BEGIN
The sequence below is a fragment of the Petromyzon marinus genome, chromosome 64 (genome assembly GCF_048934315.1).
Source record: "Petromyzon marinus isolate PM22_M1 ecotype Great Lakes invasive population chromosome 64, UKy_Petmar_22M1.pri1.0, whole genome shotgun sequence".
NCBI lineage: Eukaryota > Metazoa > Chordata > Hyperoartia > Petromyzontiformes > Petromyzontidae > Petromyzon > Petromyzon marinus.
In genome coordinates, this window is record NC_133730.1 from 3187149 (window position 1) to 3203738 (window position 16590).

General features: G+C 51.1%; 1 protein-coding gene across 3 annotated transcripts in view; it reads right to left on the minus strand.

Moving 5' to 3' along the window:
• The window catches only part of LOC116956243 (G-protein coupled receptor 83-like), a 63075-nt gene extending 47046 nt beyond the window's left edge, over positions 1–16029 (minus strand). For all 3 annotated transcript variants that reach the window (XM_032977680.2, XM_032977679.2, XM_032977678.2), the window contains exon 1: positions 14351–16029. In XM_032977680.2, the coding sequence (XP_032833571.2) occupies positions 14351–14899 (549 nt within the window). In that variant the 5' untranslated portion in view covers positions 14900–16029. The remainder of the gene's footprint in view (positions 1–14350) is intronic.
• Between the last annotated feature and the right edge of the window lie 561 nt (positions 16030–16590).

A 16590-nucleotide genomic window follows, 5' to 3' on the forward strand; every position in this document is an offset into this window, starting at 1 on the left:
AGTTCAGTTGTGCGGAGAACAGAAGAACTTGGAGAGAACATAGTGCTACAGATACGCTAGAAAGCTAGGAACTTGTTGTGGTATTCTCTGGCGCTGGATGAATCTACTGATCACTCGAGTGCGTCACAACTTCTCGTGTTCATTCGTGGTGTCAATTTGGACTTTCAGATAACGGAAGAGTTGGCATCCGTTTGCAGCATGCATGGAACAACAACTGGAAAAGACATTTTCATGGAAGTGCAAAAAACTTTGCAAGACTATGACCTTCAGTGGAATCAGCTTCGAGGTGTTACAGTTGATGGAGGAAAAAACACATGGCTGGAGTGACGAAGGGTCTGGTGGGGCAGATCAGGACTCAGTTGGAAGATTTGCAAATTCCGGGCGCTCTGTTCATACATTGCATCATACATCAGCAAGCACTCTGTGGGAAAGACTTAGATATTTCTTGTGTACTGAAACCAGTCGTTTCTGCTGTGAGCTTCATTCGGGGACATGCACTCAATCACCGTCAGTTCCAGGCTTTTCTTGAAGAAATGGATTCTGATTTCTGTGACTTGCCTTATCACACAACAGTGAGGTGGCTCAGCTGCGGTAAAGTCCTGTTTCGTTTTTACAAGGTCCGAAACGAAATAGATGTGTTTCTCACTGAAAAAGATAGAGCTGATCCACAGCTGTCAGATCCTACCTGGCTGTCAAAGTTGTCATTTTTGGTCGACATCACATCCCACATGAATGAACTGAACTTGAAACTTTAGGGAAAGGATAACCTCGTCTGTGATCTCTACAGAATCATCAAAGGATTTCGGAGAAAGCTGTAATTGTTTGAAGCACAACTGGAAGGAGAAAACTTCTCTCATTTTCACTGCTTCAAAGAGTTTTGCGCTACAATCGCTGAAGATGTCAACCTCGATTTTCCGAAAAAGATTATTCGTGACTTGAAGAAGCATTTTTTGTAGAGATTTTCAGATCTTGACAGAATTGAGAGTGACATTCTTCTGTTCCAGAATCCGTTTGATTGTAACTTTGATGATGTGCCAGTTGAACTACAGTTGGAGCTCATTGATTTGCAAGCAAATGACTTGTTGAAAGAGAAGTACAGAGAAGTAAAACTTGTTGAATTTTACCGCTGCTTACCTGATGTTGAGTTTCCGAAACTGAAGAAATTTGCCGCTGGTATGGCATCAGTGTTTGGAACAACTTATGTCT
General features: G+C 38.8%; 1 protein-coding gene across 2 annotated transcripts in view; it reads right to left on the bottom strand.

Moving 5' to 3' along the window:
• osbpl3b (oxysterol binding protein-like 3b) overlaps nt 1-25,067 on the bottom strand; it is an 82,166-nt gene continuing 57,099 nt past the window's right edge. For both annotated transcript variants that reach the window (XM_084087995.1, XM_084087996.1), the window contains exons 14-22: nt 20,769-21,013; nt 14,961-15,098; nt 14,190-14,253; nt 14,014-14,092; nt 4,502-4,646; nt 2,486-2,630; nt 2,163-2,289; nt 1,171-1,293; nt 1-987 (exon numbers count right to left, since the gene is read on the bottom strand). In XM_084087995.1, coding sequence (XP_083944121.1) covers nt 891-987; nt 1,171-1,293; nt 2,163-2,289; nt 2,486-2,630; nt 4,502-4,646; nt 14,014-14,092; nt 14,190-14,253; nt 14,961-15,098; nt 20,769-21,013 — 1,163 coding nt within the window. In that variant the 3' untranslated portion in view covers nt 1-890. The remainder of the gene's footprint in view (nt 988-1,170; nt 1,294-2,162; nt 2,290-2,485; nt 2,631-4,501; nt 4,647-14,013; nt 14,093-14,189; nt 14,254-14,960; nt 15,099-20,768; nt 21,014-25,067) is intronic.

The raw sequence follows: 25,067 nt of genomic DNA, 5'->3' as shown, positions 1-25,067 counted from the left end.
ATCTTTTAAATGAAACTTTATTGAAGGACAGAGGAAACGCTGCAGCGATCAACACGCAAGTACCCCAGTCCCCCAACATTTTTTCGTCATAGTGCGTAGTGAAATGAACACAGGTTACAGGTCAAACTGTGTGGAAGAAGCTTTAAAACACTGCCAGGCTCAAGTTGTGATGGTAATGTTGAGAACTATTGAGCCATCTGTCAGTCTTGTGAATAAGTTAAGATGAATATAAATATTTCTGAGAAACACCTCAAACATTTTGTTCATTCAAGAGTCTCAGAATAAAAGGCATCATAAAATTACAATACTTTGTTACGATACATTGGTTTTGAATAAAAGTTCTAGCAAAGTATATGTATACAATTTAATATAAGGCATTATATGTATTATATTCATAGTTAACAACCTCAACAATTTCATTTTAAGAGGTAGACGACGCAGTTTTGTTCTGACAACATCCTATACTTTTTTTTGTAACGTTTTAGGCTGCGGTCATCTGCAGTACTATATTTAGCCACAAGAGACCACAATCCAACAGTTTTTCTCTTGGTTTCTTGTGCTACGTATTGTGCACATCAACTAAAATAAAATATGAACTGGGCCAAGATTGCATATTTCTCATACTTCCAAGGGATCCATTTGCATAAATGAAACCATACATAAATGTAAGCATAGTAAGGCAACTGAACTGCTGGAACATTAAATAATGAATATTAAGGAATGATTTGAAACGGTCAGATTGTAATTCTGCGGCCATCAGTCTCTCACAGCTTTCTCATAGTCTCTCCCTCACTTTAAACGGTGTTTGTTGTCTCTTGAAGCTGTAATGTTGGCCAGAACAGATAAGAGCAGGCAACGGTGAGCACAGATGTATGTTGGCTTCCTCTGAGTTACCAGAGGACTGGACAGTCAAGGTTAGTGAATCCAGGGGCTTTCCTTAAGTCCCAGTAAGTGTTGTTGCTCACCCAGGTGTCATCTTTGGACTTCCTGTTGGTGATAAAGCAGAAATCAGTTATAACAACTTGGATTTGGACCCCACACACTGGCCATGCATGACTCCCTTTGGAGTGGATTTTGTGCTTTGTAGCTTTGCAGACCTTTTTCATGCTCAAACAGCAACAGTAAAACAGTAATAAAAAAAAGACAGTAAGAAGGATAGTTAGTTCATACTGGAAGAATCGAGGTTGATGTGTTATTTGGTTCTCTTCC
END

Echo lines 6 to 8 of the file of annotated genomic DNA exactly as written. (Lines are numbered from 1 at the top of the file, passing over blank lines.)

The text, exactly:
Moving 5' to 3' along the window:
• The window catches only part of LOC116956243 (G-protein coupled receptor 83-like), a 63075-nt gene extending 47046 nt beyond the window's left edge, over positions 1–16029 (minus strand). For all 3 annotated transcript variants that reach the window (XM_032977680.2, XM_032977679.2, XM_032977678.2), the window contains exon 1: positions 14351–16029. In XM_032977680.2, the coding sequence (XP_032833571.2) occupies positions 14351–14899 (549 nt within the window). In that variant the 5' untranslated portion in view covers positions 14900–16029. The remainder of the gene's footprint in view (positions 1–14350) is intronic.
• Between the last annotated feature and the right edge of the window lie 561 nt (positions 16030–16590).